Only a few can resist the urge to express the “exuberance of the moment,” as experts put it: social media and clever smartphone technology in particular have made it ever so easy to throw up a peace sign, strike a pose and voilá – selfie heaven for well-knowns and unknowns alike.
In fact, according to psychologists, the advent of the selfie era has to do with achieving a level of ‘intimacy-at-a-distance’ with those larger than life people and places we admire.
Photography and copyright can be tricky subject matter.
For most of us, copyright violations rather than copyright facts bring issues to light, so we learn by the mistakes of others.
This path, however, leaves room for the spread of rampant misconceptions about the proper application of the law.
The risks are high, too. These days copyright violations can lead to hefty fines and even criminal charges in some instances. At least, infringers can expect a pushy take down email with a lawyer’s threat of court time. Clearly, it’s essential to know key facts.
Even though photographic copyrights can get complicated, the facts can bring clarity and clear up confusion.
Granted, it’s not always pleasant to discover all the sharing you’ve been doing on your Tumblr feed is probably actionable in court should the photographer choose to pursue it, or to realize that the fellow you verbally abused via email for copying your Instagram photo might actually have a good claim under the fair use doctrine.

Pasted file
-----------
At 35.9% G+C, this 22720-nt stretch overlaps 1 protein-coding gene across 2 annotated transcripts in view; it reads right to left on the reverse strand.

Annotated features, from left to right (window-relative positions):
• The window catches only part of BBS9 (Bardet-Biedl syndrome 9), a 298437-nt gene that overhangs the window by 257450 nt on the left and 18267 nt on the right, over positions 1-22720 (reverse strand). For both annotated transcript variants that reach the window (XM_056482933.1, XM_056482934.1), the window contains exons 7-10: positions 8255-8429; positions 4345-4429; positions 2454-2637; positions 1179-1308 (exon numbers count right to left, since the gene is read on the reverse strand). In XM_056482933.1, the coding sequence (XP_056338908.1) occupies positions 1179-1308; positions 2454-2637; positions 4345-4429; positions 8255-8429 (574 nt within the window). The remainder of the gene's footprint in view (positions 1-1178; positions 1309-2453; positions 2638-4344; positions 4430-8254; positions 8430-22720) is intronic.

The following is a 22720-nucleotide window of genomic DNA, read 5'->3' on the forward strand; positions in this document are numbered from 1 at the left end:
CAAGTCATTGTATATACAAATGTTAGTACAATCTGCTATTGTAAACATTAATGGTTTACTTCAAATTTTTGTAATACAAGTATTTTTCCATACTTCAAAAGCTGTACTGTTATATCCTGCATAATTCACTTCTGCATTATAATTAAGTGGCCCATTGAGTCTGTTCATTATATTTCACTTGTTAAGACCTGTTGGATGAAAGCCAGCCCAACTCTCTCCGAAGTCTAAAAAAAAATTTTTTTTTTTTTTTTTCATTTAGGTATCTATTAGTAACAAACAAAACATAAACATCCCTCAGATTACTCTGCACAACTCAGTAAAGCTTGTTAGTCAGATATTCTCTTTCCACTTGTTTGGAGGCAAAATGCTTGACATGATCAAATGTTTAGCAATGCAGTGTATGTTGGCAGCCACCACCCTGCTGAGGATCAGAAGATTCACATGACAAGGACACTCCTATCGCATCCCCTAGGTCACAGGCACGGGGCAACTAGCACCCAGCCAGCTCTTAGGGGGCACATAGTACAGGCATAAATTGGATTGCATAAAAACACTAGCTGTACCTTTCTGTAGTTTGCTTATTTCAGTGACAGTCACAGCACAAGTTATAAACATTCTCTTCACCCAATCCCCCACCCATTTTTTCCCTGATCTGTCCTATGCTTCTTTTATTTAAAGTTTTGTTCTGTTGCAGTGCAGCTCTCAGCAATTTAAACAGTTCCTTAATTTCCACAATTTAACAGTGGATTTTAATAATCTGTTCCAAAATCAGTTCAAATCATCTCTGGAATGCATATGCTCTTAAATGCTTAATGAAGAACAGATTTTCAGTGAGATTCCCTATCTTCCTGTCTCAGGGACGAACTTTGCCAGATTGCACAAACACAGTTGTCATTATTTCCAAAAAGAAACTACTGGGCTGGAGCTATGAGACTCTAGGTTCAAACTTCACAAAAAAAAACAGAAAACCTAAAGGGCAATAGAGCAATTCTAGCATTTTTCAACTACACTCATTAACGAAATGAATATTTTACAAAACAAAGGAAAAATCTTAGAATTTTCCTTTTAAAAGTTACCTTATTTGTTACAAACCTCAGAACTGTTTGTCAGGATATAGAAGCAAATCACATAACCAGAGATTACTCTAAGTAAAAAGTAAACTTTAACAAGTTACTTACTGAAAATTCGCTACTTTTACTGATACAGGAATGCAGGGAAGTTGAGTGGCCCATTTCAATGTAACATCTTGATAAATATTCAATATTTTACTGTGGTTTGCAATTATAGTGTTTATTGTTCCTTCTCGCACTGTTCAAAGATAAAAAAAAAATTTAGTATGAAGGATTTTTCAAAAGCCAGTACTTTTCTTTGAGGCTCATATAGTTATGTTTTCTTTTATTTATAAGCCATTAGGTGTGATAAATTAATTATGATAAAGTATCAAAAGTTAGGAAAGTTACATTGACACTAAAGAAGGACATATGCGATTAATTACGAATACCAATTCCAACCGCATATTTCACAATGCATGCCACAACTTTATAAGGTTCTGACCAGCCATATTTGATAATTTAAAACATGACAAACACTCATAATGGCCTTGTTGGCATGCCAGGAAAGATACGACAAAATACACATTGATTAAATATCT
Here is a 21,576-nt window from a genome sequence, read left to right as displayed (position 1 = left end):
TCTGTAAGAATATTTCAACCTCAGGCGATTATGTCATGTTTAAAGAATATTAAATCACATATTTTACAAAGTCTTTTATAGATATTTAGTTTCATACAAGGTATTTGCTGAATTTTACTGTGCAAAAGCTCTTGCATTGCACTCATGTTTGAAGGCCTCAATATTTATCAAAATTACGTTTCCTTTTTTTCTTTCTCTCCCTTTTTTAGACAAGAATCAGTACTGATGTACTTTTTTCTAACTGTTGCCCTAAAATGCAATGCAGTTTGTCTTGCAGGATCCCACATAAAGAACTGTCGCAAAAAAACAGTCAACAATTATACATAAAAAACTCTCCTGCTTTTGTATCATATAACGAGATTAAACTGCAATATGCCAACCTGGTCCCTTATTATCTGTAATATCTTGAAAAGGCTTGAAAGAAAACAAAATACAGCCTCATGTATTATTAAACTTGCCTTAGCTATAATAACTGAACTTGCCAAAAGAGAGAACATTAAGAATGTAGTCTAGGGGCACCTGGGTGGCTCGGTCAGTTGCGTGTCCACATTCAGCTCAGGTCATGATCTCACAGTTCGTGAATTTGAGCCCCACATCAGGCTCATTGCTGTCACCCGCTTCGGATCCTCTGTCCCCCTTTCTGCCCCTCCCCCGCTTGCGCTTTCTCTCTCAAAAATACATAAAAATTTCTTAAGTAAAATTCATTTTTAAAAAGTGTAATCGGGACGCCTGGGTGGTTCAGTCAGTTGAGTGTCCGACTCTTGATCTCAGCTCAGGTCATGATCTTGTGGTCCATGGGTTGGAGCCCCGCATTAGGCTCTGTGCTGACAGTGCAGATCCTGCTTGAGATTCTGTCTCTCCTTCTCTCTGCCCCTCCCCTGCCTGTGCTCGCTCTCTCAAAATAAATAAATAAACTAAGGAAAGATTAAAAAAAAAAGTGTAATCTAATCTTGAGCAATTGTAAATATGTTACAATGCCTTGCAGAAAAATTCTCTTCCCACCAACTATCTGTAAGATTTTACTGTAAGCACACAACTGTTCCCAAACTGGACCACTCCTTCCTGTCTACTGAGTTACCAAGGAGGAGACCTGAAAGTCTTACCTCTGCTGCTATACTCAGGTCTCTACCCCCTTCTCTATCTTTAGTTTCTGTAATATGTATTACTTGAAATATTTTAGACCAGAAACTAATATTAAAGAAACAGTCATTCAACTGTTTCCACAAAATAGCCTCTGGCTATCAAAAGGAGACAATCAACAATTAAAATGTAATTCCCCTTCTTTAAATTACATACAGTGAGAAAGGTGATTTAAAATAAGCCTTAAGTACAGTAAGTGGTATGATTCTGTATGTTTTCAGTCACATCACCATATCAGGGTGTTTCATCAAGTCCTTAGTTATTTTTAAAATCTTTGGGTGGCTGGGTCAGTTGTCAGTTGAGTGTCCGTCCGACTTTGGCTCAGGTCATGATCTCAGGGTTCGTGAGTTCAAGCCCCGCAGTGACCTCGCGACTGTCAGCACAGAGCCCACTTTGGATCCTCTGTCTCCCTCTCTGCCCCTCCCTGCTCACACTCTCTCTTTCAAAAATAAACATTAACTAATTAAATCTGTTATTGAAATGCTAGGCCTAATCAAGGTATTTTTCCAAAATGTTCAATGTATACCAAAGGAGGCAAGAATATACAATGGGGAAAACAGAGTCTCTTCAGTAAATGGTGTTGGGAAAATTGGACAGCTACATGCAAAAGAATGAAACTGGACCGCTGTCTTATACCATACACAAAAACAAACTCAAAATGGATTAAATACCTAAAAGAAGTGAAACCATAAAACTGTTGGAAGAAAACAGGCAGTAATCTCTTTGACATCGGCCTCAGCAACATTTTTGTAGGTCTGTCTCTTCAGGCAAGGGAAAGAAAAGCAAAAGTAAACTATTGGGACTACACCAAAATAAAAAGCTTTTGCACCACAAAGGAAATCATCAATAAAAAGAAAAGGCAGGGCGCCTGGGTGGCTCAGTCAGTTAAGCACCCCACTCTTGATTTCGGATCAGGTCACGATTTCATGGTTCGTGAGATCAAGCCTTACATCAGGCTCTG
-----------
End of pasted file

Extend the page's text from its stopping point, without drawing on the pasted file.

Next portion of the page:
Still, when it comes to photos and copyrights, it’s always good to get the facts first.
Fact 1: The minute someone snaps the shutter, that person owns the copyright.
This seems straightforward. Copyright is a right of ownership in original works fixed in a tangible form. A photo fits easily in this category. Unless there is a contractual agreement declares otherwise, the person taking a photo owns its copyright. Some have raised the idea that a photo is a mechanical representation of fact. Even with this description, a photo is definitely the original expression of the photographer, in tangible form.